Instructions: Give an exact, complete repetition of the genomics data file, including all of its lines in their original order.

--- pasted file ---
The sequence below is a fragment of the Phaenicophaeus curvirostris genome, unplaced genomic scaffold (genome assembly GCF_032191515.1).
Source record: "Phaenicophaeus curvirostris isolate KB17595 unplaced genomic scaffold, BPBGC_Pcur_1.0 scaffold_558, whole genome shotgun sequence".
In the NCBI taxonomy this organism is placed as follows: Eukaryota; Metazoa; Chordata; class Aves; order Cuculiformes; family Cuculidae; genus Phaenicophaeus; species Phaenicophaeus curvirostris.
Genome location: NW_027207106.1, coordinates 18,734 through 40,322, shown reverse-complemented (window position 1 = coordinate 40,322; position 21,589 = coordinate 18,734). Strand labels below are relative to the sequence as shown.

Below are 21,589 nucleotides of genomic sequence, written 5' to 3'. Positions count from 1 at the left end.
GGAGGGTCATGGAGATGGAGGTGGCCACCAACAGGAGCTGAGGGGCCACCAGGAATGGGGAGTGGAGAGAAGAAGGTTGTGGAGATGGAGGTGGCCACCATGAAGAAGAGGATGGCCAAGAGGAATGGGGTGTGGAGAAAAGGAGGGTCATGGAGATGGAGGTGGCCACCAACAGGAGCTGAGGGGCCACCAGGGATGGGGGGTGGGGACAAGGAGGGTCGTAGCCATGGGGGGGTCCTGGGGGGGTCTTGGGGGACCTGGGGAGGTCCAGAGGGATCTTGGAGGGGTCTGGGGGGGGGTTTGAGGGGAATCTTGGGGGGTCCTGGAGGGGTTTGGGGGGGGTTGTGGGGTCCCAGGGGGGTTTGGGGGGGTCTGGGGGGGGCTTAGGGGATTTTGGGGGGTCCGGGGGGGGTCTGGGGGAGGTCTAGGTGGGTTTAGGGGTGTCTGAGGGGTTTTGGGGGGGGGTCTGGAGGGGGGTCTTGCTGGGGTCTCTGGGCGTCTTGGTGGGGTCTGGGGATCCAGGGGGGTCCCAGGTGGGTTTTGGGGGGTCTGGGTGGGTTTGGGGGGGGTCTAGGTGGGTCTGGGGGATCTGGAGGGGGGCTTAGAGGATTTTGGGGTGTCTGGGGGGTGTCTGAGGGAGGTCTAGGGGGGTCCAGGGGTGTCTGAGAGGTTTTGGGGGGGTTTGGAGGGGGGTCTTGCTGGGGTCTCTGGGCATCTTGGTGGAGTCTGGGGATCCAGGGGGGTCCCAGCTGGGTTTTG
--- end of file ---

The sequence below is a fragment of the Phaenicophaeus curvirostris genome, unplaced genomic scaffold (genome assembly GCF_032191515.1).
Source record: "Phaenicophaeus curvirostris isolate KB17595 unplaced genomic scaffold, BPBGC_Pcur_1.0 scaffold_558, whole genome shotgun sequence".
In the NCBI taxonomy this organism is placed as follows: Eukaryota; Metazoa; Chordata; class Aves; order Cuculiformes; family Cuculidae; genus Phaenicophaeus; species Phaenicophaeus curvirostris.
Genome location: NW_027207106.1, coordinates 18,734 through 40,322, shown reverse-complemented (window position 1 = coordinate 40,322; position 21,589 = coordinate 18,734). Strand labels below are relative to the sequence as shown.

Below are 21,589 nucleotides of genomic sequence, written 5' to 3'. Positions count from 1 at the left end.
GGAGGGTCATGGAGATGGAGGTGGCCACCAACAGGAGCTGAGGGGCCACCAGGAATGGGGAGTGGAGAGAAGAAGGTTGTGGAGATGGAGGTGGCCACCATGAAGAAGAGGATGGCCAAGAGGAATGGGGTGTGGAGAAAAGGAGGGTCATGGAGATGGAGGTGGCCACCAACAGGAGCTGAGGGGCCACCAGGGATGGGGGGTGGGGACAAGGAGGGTCGTAGCCATGGGGGGGTCCTGGGGGGGTCTTGGGGGACCTGGGGAGGTCCAGAGGGATCTTGGAGGGGTCTGGGGGGGGGTTTGAGGGGAATCTTGGGGGGTCCTGGAGGGGTTTGGGGGGGGTTGTGGGGTCCCAGGGGGGTTTGGGGGGGTCTGGGGGGGGCTTAGGGGATTTTGGGGGGTCCGGGGGGGGTCTGGGGGAGGTCTAGGTGGGTTTAGGGGTGTCTGAGGGGTTTTGGGGGGGGGTCTGGAGGGGGGTCTTGCTGGGGTCTCTGGGCGTCTTGGTGGGGTCTGGGGATCCAGGGGGGTCCCAGGTGGGTTTTGGGGGGTCTGGGTGGGTTTGGGGGGGGTCTAGGTGGGTCTGGGGGATCTGGAGGGGGGCTTAGAGGATTTTGGGGTGTCTGGGGGGTGTCTGAGGGAGGTCTAGGGGGGTCCAGGGGTGTCTGAGAGGTTTTGGGGGGGTTTGGAGGGGGGTCTTGCTGGGGTCTCTGGGCATCTTGGTGGAGTCTGGGGATCCAGGGGGGTCCCAGCTGGGTTTTG